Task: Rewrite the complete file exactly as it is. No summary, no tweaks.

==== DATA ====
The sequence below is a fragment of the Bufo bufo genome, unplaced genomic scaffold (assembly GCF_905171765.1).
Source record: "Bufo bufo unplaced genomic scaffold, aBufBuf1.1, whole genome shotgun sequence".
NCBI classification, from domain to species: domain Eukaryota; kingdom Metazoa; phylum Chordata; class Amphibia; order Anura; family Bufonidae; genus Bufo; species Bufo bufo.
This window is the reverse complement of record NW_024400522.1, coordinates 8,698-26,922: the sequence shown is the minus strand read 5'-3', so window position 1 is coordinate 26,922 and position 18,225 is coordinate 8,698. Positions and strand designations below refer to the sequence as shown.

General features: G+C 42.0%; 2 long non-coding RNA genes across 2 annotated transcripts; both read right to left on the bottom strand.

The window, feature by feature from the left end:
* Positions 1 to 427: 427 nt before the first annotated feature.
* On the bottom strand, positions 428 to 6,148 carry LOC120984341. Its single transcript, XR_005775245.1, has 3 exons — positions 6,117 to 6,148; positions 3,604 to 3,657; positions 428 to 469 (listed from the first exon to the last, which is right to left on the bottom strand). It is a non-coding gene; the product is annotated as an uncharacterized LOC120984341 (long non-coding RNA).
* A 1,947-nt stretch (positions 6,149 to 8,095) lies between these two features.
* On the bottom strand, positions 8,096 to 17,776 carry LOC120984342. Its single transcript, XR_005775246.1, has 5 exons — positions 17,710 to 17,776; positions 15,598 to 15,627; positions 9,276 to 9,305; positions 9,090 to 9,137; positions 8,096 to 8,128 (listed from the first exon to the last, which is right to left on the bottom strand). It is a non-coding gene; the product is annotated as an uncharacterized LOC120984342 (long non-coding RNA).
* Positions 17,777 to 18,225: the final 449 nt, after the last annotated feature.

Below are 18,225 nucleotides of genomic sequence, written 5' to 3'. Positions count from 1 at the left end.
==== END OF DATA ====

The sequence below is a fragment of the Bufo bufo genome, unplaced genomic scaffold (assembly GCF_905171765.1).
Source record: "Bufo bufo unplaced genomic scaffold, aBufBuf1.1, whole genome shotgun sequence".
NCBI classification, from domain to species: domain Eukaryota; kingdom Metazoa; phylum Chordata; class Amphibia; order Anura; family Bufonidae; genus Bufo; species Bufo bufo.
This window is the reverse complement of record NW_024400522.1, coordinates 8,698-26,922: the sequence shown is the minus strand read 5'-3', so window position 1 is coordinate 26,922 and position 18,225 is coordinate 8,698. Positions and strand designations below refer to the sequence as shown.

General features: G+C 42.0%; 2 long non-coding RNA genes across 2 annotated transcripts; both read right to left on the bottom strand.

The window, feature by feature from the left end:
* Positions 1 to 427: 427 nt before the first annotated feature.
* On the bottom strand, positions 428 to 6,148 carry LOC120984341. Its single transcript, XR_005775245.1, has 3 exons — positions 6,117 to 6,148; positions 3,604 to 3,657; positions 428 to 469 (listed from the first exon to the last, which is right to left on the bottom strand). It is a non-coding gene; the product is annotated as an uncharacterized LOC120984341 (long non-coding RNA).
* A 1,947-nt stretch (positions 6,149 to 8,095) lies between these two features.
* On the bottom strand, positions 8,096 to 17,776 carry LOC120984342. Its single transcript, XR_005775246.1, has 5 exons — positions 17,710 to 17,776; positions 15,598 to 15,627; positions 9,276 to 9,305; positions 9,090 to 9,137; positions 8,096 to 8,128 (listed from the first exon to the last, which is right to left on the bottom strand). It is a non-coding gene; the product is annotated as an uncharacterized LOC120984342 (long non-coding RNA).
* Positions 17,777 to 18,225: the final 449 nt, after the last annotated feature.

Below are 18,225 nucleotides of genomic sequence, written 5' to 3'. Positions count from 1 at the left end.